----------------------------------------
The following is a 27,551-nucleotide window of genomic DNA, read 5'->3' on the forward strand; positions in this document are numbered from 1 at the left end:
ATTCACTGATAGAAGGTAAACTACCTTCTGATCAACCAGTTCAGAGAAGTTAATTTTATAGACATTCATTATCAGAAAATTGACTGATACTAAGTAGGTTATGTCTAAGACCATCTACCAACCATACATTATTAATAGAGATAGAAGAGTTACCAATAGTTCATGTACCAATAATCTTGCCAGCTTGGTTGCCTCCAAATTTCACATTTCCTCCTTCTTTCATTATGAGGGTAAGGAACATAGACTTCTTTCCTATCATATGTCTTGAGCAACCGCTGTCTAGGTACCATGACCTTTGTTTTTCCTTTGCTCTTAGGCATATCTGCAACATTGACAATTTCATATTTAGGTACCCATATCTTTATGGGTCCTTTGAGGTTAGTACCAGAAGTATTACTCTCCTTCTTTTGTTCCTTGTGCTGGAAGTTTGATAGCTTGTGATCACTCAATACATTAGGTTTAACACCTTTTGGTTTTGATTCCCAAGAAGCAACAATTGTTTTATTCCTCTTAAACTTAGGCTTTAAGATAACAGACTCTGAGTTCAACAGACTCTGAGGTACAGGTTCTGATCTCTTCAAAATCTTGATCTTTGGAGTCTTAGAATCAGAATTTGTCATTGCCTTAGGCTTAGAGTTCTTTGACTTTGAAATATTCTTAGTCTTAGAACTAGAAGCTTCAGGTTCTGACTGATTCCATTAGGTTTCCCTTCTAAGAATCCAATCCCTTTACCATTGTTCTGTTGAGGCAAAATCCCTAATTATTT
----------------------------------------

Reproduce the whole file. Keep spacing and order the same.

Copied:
The following is a 27,551-nucleotide window of genomic DNA, read 5'->3' on the forward strand; positions in this document are numbered from 1 at the left end:
ATTCACTGATAGAAGGTAAACTACCTTCTGATCAACCAGTTCAGAGAAGTTAATTTTATAGACATTCATTATCAGAAAATTGACTGATACTAAGTAGGTTATGTCTAAGACCATCTACCAACCATACATTATTAATAGAGATAGAAGAGTTACCAATAGTTCATGTACCAATAATCTTGCCAGCTTGGTTGCCTCCAAATTTCACATTTCCTCCTTCTTTCATTATGAGGGTAAGGAACATAGACTTCTTTCCTATCATATGTCTTGAGCAACCGCTGTCTAGGTACCATGACCTTTGTTTTTCCTTTGCTCTTAGGCATATCTGCAACATTGACAATTTCATATTTAGGTACCCATATCTTTATGGGTCCTTTGAGGTTAGTACCAGAAGTATTACTCTCCTTCTTTTGTTCCTTGTGCTGGAAGTTTGATAGCTTGTGATCACTCAATACATTAGGTTTAACACCTTTTGGTTTTGATTCCCAAGAAGCAACAATTGTTTTATTCCTCTTAAACTTAGGCTTTAAGATAACAGACTCTGAGTTCAACAGACTCTGAGGTACAGGTTCTGATCTCTTCAAAATCTTGATCTTTGGAGTCTTAGAATCAGAATTTGTCATTGCCTTAGGCTTAGAGTTCTTTGACTTTGAAATATTCTTAGTCTTAGAACTAGAAGCTTCAGGTTCTGACTGATTCCATTAGGTTTCCCTTCTAAGAATCCAATCCCTTTACCATTGTTCTGTTGAGGCAAAATCCCTAATTATTT